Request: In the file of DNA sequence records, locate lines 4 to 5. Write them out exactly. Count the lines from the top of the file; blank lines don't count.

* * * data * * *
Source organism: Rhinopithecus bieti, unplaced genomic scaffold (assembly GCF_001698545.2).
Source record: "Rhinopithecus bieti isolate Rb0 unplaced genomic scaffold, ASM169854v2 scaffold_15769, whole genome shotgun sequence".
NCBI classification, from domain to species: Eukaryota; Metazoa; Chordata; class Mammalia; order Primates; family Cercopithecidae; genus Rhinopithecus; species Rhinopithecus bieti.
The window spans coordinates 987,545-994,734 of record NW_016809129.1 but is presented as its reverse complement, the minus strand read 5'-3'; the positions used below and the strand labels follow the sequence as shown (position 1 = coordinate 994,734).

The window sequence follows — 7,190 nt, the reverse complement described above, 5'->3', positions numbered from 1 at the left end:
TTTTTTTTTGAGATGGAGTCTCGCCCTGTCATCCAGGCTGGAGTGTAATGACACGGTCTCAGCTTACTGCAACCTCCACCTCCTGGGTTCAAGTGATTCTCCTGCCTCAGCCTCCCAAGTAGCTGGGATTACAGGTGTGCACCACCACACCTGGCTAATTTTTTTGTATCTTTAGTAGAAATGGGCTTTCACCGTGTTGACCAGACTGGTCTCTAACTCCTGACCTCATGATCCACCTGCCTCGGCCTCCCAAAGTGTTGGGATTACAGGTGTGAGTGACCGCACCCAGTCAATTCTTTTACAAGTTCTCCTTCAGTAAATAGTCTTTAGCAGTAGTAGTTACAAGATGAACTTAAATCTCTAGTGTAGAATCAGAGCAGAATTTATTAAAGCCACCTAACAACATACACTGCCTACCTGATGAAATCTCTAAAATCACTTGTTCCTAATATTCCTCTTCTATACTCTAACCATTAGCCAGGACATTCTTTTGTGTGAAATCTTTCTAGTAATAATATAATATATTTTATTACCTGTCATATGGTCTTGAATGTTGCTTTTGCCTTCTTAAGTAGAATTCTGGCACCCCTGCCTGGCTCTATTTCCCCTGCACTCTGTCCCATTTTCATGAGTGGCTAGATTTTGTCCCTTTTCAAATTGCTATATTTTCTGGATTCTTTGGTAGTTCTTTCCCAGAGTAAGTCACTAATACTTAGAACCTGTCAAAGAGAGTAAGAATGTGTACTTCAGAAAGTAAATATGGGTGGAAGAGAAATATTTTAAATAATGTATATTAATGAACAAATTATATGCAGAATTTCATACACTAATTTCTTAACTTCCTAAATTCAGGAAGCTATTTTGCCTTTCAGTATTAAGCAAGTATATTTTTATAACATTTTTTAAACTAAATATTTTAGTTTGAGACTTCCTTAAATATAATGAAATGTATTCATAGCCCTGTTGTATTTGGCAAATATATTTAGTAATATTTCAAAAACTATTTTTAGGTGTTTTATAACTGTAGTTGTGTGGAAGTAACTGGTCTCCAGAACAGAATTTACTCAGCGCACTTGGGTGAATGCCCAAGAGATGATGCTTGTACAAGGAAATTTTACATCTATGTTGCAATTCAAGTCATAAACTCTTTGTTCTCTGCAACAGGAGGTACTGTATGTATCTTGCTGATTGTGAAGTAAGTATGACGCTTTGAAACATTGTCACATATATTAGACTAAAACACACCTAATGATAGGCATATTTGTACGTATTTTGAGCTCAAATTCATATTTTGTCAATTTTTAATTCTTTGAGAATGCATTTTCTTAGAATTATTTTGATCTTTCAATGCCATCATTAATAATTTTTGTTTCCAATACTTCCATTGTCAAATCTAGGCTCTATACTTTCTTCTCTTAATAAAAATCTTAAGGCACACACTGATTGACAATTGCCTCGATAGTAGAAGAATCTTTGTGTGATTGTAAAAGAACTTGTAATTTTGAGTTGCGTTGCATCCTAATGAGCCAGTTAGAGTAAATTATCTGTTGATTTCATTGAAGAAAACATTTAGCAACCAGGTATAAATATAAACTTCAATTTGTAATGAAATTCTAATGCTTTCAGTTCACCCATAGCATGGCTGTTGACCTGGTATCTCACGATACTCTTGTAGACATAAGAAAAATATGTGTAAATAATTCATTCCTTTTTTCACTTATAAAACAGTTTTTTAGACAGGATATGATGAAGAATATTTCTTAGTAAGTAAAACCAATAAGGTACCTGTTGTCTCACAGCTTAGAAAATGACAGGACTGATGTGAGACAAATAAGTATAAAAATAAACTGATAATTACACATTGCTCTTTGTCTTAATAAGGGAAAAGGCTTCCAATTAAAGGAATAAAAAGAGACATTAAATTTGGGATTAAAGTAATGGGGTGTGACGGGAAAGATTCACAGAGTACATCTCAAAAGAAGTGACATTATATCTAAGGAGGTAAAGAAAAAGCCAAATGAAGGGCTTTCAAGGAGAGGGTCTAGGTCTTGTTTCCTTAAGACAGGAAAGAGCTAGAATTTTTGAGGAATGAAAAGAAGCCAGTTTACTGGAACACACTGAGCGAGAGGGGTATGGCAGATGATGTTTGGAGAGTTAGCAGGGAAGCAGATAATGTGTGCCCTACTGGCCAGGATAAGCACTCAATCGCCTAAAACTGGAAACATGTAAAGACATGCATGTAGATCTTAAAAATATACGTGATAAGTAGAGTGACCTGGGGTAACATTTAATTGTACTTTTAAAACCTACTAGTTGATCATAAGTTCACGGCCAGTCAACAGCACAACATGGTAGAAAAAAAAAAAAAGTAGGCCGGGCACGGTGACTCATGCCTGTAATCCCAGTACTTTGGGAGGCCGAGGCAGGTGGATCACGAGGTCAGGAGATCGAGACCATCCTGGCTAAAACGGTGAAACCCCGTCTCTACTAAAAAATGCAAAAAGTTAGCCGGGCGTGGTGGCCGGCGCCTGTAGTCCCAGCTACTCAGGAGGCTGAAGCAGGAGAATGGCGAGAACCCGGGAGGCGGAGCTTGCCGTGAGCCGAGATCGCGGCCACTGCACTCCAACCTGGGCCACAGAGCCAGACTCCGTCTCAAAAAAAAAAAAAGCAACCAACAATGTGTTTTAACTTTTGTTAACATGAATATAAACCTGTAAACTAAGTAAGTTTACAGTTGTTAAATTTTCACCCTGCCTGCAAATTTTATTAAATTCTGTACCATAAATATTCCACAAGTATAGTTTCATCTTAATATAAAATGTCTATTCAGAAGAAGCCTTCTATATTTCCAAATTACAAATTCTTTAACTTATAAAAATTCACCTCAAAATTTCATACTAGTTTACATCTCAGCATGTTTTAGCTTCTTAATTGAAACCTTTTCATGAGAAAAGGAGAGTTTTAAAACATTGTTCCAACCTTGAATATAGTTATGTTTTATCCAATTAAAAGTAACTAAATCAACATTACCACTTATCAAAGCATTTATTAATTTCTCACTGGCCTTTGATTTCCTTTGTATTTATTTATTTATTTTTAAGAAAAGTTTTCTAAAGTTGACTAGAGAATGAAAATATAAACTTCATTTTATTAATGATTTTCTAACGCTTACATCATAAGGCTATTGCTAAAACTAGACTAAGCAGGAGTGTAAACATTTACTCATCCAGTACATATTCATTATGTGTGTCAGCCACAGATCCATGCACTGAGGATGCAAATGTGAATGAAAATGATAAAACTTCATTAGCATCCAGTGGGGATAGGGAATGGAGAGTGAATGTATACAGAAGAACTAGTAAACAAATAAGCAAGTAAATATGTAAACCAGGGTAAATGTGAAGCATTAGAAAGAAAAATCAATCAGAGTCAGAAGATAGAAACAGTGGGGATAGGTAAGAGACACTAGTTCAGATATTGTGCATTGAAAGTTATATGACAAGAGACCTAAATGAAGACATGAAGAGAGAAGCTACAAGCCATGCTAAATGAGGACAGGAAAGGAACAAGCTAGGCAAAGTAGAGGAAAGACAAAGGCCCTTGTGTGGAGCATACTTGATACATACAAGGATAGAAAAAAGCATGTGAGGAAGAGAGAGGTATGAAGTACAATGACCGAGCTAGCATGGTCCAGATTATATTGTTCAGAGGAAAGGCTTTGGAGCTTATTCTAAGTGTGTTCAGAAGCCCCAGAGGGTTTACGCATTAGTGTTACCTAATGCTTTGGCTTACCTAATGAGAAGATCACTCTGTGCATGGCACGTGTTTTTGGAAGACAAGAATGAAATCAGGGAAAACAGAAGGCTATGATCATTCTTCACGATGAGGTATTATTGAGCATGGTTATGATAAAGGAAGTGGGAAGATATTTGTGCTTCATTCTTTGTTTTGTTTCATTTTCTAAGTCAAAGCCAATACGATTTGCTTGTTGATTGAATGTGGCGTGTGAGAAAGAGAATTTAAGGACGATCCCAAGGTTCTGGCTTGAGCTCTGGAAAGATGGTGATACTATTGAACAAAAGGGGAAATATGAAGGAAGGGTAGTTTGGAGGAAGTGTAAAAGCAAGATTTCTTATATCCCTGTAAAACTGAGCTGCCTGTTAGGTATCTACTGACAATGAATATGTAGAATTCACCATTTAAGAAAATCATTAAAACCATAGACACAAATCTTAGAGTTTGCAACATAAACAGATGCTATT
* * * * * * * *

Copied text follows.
The window spans coordinates 987,545-994,734 of record NW_016809129.1 but is presented as its reverse complement, the minus strand read 5'-3'; the positions used below and the strand labels follow the sequence as shown (position 1 = coordinate 994,734).

The window sequence follows — 7,190 nt, the reverse complement described above, 5'->3', positions numbered from 1 at the left end: